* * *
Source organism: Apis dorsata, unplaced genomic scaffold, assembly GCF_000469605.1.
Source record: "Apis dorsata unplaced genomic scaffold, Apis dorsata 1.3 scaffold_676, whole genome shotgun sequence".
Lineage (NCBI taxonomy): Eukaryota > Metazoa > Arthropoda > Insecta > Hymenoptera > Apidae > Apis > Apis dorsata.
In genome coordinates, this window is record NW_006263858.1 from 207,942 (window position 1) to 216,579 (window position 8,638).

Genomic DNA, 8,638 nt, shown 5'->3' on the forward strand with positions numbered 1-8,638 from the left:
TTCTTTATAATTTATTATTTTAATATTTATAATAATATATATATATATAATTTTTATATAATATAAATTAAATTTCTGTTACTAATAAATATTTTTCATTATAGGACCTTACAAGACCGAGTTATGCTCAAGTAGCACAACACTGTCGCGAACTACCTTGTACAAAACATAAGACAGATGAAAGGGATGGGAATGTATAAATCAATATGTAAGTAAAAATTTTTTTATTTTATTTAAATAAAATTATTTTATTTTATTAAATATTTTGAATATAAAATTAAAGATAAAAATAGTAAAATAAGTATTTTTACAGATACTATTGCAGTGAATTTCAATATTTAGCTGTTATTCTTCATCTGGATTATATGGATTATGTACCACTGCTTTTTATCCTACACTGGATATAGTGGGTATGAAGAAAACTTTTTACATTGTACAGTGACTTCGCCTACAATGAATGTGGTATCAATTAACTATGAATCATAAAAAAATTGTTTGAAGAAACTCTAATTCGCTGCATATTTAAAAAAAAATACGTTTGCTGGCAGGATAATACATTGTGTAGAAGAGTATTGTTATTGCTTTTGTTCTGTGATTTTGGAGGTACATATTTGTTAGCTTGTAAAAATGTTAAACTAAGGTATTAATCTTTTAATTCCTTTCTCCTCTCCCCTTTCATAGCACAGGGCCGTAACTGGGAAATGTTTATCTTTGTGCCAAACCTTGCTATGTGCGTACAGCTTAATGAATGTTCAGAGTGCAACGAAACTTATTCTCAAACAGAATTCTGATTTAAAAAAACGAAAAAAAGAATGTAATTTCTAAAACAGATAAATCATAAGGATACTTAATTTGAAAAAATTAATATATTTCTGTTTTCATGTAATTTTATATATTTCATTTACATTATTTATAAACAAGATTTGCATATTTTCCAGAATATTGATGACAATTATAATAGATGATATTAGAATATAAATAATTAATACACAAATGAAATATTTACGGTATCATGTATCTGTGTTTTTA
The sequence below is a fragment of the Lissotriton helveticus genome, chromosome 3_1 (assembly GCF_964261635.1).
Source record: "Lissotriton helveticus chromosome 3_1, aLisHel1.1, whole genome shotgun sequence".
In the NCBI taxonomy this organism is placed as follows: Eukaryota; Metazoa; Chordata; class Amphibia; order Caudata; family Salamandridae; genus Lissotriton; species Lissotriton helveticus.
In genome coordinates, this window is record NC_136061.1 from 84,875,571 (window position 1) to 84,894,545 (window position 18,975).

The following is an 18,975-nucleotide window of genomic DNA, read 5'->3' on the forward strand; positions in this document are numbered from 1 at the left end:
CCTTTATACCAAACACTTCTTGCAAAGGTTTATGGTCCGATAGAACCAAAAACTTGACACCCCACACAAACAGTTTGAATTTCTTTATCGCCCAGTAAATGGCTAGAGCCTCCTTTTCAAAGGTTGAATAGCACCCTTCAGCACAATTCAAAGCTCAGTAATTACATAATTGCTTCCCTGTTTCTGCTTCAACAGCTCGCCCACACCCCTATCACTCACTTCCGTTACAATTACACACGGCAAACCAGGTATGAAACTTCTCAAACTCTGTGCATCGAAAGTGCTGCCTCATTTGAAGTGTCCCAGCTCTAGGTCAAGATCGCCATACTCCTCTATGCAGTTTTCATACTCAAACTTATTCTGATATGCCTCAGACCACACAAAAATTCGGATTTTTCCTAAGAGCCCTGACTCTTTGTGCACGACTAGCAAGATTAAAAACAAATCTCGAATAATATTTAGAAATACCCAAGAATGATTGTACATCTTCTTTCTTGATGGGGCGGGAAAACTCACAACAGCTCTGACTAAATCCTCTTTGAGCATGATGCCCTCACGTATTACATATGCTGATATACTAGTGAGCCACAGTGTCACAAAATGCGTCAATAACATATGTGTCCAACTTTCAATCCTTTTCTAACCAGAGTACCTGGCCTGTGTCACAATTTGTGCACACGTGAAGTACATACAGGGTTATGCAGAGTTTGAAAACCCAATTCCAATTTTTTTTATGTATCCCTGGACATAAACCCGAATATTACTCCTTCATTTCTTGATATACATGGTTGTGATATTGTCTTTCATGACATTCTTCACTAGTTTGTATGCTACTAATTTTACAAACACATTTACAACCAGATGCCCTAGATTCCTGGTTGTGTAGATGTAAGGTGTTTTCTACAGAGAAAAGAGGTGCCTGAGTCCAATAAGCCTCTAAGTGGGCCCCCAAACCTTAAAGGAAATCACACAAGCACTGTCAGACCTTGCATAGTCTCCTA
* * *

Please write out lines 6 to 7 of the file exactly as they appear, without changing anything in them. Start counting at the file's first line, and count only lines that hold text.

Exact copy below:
TTCTTTATAATTTATTATTTTAATATTTATAATAATATATATATATATAATTTTTATATAATATAAATTAAATTTCTGTTACTAATAAATATTTTTCATTATAGGACCTTACAAGACCGAGTTATGCTCAAGTAGCACAACACTGTCGCGAACTACCTTGTACAAAACATAAGACAGATGAAAGGGATGGGAATGTATAAATCAATATGTAAGTAAAAATTTTTTTATTTTATTTAAATAAAATTATTTTATTTTATTAAATATTTTGAATATAAAATTAAAGATAAAAATAGTAAAATAAGTATTTTTACAGATACTATTGCAGTGAATTTCAATATTTAGCTGTTATTCTTCATCTGGATTATATGGATTATGTACCACTGCTTTTTATCCTACACTGGATATAGTGGGTATGAAGAAAACTTTTTACATTGTACAGTGACTTCGCCTACAATGAATGTGGTATCAATTAACTATGAATCATAAAAAAATTGTTTGAAGAAACTCTAATTCGCTGCATATTTAAAAAAAAATACGTTTGCTGGCAGGATAATACATTGTGTAGAAGAGTATTGTTATTGCTTTTGTTCTGTGATTTTGGAGGTACATATTTGTTAGCTTGTAAAAATGTTAAACTAAGGTATTAATCTTTTAATTCCTTTCTCCTCTCCCCTTTCATAGCACAGGGCCGTAACTGGGAAATGTTTATCTTTGTGCCAAACCTTGCTATGTGCGTACAGCTTAATGAATGTTCAGAGTGCAACGAAACTTATTCTCAAACAGAATTCTGATTTAAAAAAACGAAAAAAAGAATGTAATTTCTAAAACAGATAAATCATAAGGATACTTAATTTGAAAAAATTAATATATTTCTGTTTTCATGTAATTTTATATATTTCATTTACATTATTTATAAACAAGATTTGCATATTTTCCAGAATATTGATGACAATTATAATAGATGATATTAGAATATAAATAATTAATACACAAATGAAATATTTACGGTATCATGTATCTGTGTTTTTA
The sequence below is a fragment of the Lissotriton helveticus genome, chromosome 3_1 (assembly GCF_964261635.1).